|Living with Adult ADHD||ADHD in Women||Apps & Tools|
|Signs & Symptoms||Health & Sleep||Time Management|
|First 100 Days||ADHD at Work||Relationships|
|ADHD Parenting Home||Parenting Strategies||ADHD Teens||Summer Camps|
|Oppositional Defiant||Health & Nutrition||Social Skills||Homework Help|
|Discipline Fixes||Sleep||Organization Skills||Free Downloads|
|ADHD Treatment Home||Natural Treatments||Treating Kids|
|Medications||Diet & Nutrition||Treating Kids Naturally|
|Medication Reviews||Side Effects||First 100 Days|
|Learning Home||Homework Help||Learning Disabilities|
|School Accommodations||Organization Skills||Teachers' Guide|
|IEP/504 Plan||Behavior at School||ADHD/LD Schools|
|ADHD Symptoms Home||Self-Tests||ADHD in Women|
|ADHD Symptoms||Related Conditions||Diagnosing Kids|
|Types of ADHD||Diagnosing ADD||Dealing with Diagnosis|
|Give a Gift|
Explaining ADHD to Kids
"My 10-year-old son has ADHD. Is it okay to talk to him about it?"
Absolutely yes. He needs to understand his problems and any treatments in place.
Make sure you understand the disorder first, and then begin the discussion. If he is hyperactive, speak of "brakes" that are not working as well as they should. If he's distractible, speak of the "filter systems" in the brain that are not working well. If he's impulsive, speak of the brain's difficulty with stopping to think before speaking or acting. End each discussion with an encouraging comment.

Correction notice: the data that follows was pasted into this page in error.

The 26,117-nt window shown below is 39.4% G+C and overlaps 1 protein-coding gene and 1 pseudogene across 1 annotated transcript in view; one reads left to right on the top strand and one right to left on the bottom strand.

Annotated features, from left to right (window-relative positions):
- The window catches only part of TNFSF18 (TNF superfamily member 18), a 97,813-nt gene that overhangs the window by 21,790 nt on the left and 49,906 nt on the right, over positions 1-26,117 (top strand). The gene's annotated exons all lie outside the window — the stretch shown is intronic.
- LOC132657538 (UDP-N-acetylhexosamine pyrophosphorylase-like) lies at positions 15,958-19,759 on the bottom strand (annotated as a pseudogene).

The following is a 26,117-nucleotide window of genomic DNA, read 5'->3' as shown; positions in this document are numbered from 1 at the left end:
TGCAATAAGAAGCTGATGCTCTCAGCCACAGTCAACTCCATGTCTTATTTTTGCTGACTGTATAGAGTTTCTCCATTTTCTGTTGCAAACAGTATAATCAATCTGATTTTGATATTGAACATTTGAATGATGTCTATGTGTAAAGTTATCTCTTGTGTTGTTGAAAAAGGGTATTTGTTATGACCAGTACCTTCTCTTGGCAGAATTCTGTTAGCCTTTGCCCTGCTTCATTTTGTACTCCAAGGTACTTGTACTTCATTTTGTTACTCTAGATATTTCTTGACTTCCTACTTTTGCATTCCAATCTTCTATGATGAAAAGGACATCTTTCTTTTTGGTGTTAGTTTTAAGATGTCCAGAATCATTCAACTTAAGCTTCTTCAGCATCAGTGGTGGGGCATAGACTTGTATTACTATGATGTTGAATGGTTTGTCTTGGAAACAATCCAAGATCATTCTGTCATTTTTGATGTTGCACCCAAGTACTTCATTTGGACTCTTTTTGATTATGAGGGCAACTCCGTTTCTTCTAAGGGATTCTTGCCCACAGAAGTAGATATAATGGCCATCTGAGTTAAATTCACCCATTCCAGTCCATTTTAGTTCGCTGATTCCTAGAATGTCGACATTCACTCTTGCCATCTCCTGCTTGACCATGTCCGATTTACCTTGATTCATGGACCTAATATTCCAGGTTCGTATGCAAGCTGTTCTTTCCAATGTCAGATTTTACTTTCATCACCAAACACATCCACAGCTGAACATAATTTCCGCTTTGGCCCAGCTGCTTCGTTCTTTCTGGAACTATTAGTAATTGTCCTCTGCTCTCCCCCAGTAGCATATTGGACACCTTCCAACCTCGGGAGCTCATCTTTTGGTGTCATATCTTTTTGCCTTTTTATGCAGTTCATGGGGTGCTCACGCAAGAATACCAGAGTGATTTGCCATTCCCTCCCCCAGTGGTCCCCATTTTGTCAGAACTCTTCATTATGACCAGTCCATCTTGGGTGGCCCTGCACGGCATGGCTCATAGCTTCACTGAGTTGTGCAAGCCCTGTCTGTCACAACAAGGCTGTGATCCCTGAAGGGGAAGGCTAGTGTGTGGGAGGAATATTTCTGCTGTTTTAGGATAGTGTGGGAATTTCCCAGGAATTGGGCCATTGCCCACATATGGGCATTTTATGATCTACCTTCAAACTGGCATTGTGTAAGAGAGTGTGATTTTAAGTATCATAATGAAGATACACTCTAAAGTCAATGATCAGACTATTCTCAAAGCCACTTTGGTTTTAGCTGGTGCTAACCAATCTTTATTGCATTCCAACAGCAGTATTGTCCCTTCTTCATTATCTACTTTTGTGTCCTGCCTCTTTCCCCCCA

Explain what is being done to help. Stress that ADHD is not something he caused. Then sit back and listen to his questions. You might have explained everything he wanted to know. If not, he will ask.
Larry Silver, M.D., is clinical professor of psychiatry at Georgetown Medical Center in Washington, D.C. and director of training in child and adolescent psychiatry at Georgetown University School of Medicine. He is a former acting director and deputy director of the National Institute of Mental Health, as well as the author of Dr. Larry Silver's Advice to Parents on AD/HD and The Misunderstood Child: Understanding and Coping with Your Child's Learning Disabilities.